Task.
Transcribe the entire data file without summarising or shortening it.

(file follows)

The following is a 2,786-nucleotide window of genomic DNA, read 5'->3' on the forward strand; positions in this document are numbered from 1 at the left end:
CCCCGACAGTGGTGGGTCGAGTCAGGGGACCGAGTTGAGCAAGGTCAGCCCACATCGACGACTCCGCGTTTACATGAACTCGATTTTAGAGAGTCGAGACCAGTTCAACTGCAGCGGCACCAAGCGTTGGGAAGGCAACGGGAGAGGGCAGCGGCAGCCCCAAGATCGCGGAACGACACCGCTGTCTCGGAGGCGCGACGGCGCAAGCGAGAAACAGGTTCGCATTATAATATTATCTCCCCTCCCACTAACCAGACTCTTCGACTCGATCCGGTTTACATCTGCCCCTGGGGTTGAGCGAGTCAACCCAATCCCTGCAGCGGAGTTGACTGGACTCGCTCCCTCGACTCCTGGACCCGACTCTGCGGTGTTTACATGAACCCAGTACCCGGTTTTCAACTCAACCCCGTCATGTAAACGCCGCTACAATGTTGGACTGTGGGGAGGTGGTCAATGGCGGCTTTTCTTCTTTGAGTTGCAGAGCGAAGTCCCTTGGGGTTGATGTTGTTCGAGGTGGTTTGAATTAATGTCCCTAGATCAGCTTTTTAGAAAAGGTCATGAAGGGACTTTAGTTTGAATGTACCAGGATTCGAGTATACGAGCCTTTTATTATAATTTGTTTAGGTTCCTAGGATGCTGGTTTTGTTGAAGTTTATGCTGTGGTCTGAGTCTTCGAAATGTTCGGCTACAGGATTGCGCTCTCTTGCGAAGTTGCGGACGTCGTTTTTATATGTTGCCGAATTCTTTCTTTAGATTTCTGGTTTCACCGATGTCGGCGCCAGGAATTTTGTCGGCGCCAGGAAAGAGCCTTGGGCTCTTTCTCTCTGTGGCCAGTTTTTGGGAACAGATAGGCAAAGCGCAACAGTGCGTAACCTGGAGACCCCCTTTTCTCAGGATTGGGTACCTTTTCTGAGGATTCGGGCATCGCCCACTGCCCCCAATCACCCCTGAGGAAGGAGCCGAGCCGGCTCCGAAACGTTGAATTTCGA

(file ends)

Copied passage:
The following is a 2,786-nucleotide window of genomic DNA, read 5'->3' on the forward strand; positions in this document are numbered from 1 at the left end:
CCCCGACAGTGGTGGGTCGAGTCAGGGGACCGAGTTGAGCAAGGTCAGCCCACATCGACGACTCCGCGTTTACATGAACTCGATTTTAGAGAGTCGAGACCAGTTCAACTGCAGCGGCACCAAGCGTTGGGAAGGCAACGGGAGAGGGCAGCGGCAGCCCCAAGATCGCGGAACGACACCGCTGTCTCGGAGGCGCGACGGCGCAAGCGAGAAACAGGTTCGCATTATAATATTATCTCCCCTCCCACTAACCAGACTCTTCGACTCGATCCGGTTTACATCTGCCCCTGGGGTTGAGCGAGTCAACCCAATCCCTGCAGCGGAGTTGACTGGACTCGCTCCCTCGACTCCTGGACCCGACTCTGCGGTGTTTACATGAACCCAGTACCCGGTTTTCAACTCAACCCCGTCATGTAAACGCCGCTACAATGTTGGACTGTGGGGAGGTGGTCAATGGCGGCTTTTCTTCTTTGAGTTGCAGAGCGAAGTCCCTTGGGGTTGATGTTGTTCGAGGTGGTTTGAATTAATGTCCCTAGATCAGCTTTTTAGAAAAGGTCATGAAGGGACTTTAGTTTGAATGTACCAGGATTCGAGTATACGAGCCTTTTATTATAATTTGTTTAGGTTCCTAGGATGCTGGTTTTGTTGAAGTTTATGCTGTGGTCTGAGTCTTCGAAATGTTCGGCTACAGGATTGCGCTCTCTTGCGAAGTTGCGGACGTCGTTTTTATATGTTGCCGAATTCTTTCTTTAGATTTCTGGTTTCACCGATGTCGGCGCCAGGAATTTTGTCGGCGCCAGGAAAGAGCCTTGGGCTCTTTCTCTCTGTGGCCAGTTTTTGGGAACAGATAGGCAAAGCGCAACAGTGCGTAACCTGGAGACCCCCTTTTCTCAGGATTGGGTACCTTTTCTGAGGATTCGGGCATCGCCCACTGCCCCCAATCACCCCTGAGGAAGGAGCCGAGCCGGCTCCGAAACGTTGAATTTCGA